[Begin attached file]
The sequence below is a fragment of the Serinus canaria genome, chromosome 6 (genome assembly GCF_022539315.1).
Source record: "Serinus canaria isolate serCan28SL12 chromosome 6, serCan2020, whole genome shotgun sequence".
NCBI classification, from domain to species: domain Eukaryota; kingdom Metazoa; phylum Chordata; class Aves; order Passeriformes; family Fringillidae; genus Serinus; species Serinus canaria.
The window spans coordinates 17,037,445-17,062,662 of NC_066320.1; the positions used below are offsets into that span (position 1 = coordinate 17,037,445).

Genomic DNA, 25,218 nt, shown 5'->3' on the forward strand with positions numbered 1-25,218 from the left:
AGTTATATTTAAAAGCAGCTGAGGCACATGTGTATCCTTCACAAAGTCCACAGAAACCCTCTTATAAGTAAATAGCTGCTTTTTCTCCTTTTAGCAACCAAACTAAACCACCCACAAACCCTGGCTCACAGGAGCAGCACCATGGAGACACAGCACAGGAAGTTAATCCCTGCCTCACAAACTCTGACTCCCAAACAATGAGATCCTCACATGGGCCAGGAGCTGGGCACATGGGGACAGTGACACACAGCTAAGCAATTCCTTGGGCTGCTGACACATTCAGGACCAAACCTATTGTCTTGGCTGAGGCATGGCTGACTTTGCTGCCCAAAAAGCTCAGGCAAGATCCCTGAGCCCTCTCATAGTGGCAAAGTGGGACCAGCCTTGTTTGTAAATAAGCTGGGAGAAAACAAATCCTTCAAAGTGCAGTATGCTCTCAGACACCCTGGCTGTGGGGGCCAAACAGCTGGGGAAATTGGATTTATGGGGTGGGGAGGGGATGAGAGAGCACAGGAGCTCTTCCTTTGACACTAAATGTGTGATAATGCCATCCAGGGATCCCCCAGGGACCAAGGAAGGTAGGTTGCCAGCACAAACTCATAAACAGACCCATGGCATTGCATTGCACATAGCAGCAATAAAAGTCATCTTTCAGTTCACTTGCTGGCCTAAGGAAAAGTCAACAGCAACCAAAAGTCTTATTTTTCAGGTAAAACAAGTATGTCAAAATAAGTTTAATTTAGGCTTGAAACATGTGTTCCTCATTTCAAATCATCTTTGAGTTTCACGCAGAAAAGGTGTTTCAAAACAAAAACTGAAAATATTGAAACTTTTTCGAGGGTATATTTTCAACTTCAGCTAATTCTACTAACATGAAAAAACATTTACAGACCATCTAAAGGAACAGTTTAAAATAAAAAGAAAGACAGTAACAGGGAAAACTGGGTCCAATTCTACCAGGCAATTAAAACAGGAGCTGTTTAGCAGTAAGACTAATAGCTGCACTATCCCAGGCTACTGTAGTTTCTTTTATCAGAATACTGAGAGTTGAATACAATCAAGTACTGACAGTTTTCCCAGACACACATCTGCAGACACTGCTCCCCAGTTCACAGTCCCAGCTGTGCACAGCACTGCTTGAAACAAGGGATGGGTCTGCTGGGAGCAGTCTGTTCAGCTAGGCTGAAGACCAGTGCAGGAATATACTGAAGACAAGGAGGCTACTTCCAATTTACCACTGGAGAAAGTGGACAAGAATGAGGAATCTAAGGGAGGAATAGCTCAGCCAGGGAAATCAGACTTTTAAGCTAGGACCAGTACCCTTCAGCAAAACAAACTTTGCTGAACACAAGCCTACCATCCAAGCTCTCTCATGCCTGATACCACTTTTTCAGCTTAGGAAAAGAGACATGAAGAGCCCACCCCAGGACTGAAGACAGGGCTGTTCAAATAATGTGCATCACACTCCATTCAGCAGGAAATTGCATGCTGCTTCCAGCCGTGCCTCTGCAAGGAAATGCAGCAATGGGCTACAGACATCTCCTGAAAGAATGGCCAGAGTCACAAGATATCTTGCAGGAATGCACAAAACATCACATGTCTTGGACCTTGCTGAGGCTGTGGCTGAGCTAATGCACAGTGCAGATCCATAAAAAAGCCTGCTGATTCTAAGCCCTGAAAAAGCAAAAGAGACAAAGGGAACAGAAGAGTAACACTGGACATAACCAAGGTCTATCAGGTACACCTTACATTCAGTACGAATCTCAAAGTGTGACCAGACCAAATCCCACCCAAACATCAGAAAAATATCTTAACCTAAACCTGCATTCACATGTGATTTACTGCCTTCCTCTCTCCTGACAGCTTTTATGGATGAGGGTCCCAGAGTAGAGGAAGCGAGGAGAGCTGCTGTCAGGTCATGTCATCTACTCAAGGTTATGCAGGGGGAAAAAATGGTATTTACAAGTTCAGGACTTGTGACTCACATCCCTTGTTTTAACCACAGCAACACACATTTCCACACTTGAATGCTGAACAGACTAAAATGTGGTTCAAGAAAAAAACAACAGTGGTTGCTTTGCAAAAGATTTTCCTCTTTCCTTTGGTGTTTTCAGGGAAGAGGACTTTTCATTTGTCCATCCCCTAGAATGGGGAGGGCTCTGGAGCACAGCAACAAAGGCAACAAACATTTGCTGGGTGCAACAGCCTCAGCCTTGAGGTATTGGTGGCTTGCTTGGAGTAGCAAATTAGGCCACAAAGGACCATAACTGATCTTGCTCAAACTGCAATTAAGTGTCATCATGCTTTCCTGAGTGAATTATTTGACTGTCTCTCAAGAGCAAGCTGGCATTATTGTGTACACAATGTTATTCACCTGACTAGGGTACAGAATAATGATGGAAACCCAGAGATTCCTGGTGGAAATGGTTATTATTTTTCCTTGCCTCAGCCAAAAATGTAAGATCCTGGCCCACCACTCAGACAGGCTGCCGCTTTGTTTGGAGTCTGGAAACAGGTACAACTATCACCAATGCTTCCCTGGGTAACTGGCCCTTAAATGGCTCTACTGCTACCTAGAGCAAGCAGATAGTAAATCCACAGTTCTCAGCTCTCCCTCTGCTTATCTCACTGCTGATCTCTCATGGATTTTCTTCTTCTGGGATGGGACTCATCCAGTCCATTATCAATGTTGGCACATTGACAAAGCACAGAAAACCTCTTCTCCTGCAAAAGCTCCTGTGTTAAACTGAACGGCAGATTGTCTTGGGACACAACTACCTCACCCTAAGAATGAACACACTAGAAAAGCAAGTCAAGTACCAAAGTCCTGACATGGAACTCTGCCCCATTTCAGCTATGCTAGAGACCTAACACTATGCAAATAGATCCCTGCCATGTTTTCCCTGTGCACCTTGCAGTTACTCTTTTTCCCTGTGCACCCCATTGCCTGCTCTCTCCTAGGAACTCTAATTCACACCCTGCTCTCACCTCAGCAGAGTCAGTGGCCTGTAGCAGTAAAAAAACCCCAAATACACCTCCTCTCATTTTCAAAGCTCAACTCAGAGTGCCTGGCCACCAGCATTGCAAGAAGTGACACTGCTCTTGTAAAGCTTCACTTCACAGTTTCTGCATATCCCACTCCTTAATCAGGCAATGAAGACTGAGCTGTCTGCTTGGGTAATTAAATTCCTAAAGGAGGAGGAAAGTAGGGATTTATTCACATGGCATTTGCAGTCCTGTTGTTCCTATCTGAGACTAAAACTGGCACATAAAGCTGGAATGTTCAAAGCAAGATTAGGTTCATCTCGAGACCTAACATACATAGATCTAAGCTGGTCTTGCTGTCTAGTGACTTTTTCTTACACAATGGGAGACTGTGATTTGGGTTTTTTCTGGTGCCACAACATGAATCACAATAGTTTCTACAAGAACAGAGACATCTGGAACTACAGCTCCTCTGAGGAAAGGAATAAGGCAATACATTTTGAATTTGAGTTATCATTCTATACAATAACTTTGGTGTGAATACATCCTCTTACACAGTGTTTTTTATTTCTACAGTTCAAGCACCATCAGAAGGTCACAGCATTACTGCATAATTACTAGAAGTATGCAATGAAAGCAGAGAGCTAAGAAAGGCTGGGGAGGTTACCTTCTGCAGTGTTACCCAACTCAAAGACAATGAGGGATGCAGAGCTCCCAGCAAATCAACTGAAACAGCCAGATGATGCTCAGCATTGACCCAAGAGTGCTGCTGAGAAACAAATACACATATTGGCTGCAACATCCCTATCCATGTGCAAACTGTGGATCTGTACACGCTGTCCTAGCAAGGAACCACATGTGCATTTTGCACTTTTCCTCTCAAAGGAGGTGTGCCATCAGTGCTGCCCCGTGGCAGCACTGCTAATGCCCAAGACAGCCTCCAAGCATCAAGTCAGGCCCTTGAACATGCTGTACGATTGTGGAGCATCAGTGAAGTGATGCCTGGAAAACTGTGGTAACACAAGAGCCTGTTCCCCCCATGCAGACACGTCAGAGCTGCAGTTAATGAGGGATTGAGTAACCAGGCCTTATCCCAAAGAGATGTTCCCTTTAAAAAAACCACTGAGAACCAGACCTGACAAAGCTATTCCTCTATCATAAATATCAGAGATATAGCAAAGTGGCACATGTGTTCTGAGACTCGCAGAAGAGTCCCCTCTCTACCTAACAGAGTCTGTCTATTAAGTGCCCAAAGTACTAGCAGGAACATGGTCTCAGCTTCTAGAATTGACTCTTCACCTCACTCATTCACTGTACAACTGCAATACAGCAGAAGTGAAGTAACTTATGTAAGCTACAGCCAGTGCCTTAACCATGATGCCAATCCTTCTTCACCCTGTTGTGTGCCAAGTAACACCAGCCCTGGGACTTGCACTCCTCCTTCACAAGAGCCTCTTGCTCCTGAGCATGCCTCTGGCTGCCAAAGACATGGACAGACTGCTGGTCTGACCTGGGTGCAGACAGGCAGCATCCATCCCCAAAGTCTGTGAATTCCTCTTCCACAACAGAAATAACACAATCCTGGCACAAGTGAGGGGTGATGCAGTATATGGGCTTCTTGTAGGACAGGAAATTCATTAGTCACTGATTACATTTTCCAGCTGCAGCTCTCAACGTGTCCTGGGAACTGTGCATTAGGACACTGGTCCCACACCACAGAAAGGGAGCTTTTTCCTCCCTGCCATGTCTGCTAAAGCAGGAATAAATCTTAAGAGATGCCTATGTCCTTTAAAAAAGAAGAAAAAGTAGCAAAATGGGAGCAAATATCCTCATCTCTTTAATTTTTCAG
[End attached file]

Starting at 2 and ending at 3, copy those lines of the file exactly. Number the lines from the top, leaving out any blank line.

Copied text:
Source record: "Serinus canaria isolate serCan28SL12 chromosome 6, serCan2020, whole genome shotgun sequence".
NCBI classification, from domain to species: domain Eukaryota; kingdom Metazoa; phylum Chordata; class Aves; order Passeriformes; family Fringillidae; genus Serinus; species Serinus canaria.